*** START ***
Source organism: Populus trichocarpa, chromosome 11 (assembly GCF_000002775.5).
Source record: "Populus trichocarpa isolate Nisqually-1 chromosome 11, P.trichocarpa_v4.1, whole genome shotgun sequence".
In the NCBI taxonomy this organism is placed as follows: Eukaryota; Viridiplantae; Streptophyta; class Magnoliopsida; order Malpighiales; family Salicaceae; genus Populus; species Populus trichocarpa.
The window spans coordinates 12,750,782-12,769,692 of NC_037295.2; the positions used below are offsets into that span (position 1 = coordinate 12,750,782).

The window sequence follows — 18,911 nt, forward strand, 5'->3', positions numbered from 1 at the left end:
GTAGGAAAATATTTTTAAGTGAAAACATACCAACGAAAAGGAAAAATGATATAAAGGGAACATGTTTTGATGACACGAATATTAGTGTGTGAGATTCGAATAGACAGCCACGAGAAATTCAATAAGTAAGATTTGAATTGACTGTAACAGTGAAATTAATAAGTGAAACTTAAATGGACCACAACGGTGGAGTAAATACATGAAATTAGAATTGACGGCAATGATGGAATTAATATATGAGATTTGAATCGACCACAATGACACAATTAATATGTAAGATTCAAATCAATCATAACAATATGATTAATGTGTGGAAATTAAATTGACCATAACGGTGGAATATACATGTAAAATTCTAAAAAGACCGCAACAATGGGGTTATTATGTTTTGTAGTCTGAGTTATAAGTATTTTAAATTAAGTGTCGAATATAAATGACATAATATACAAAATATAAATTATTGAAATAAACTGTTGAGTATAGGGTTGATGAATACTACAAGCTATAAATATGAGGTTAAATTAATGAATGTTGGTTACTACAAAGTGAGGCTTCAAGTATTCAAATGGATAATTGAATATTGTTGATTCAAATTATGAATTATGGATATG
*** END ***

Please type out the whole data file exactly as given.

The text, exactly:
Source organism: Populus trichocarpa, chromosome 11 (assembly GCF_000002775.5).
Source record: "Populus trichocarpa isolate Nisqually-1 chromosome 11, P.trichocarpa_v4.1, whole genome shotgun sequence".
In the NCBI taxonomy this organism is placed as follows: Eukaryota; Viridiplantae; Streptophyta; class Magnoliopsida; order Malpighiales; family Salicaceae; genus Populus; species Populus trichocarpa.
The window spans coordinates 12,750,782-12,769,692 of NC_037295.2; the positions used below are offsets into that span (position 1 = coordinate 12,750,782).

The window sequence follows — 18,911 nt, forward strand, 5'->3', positions numbered from 1 at the left end:
GTAGGAAAATATTTTTAAGTGAAAACATACCAACGAAAAGGAAAAATGATATAAAGGGAACATGTTTTGATGACACGAATATTAGTGTGTGAGATTCGAATAGACAGCCACGAGAAATTCAATAAGTAAGATTTGAATTGACTGTAACAGTGAAATTAATAAGTGAAACTTAAATGGACCACAACGGTGGAGTAAATACATGAAATTAGAATTGACGGCAATGATGGAATTAATATATGAGATTTGAATCGACCACAATGACACAATTAATATGTAAGATTCAAATCAATCATAACAATATGATTAATGTGTGGAAATTAAATTGACCATAACGGTGGAATATACATGTAAAATTCTAAAAAGACCGCAACAATGGGGTTATTATGTTTTGTAGTCTGAGTTATAAGTATTTTAAATTAAGTGTCGAATATAAATGACATAATATACAAAATATAAATTATTGAAATAAACTGTTGAGTATAGGGTTGATGAATACTACAAGCTATAAATATGAGGTTAAATTAATGAATGTTGGTTACTACAAAGTGAGGCTTCAAGTATTCAAATGGATAATTGAATATTGTTGATTCAAATTATGAATTATGGATATG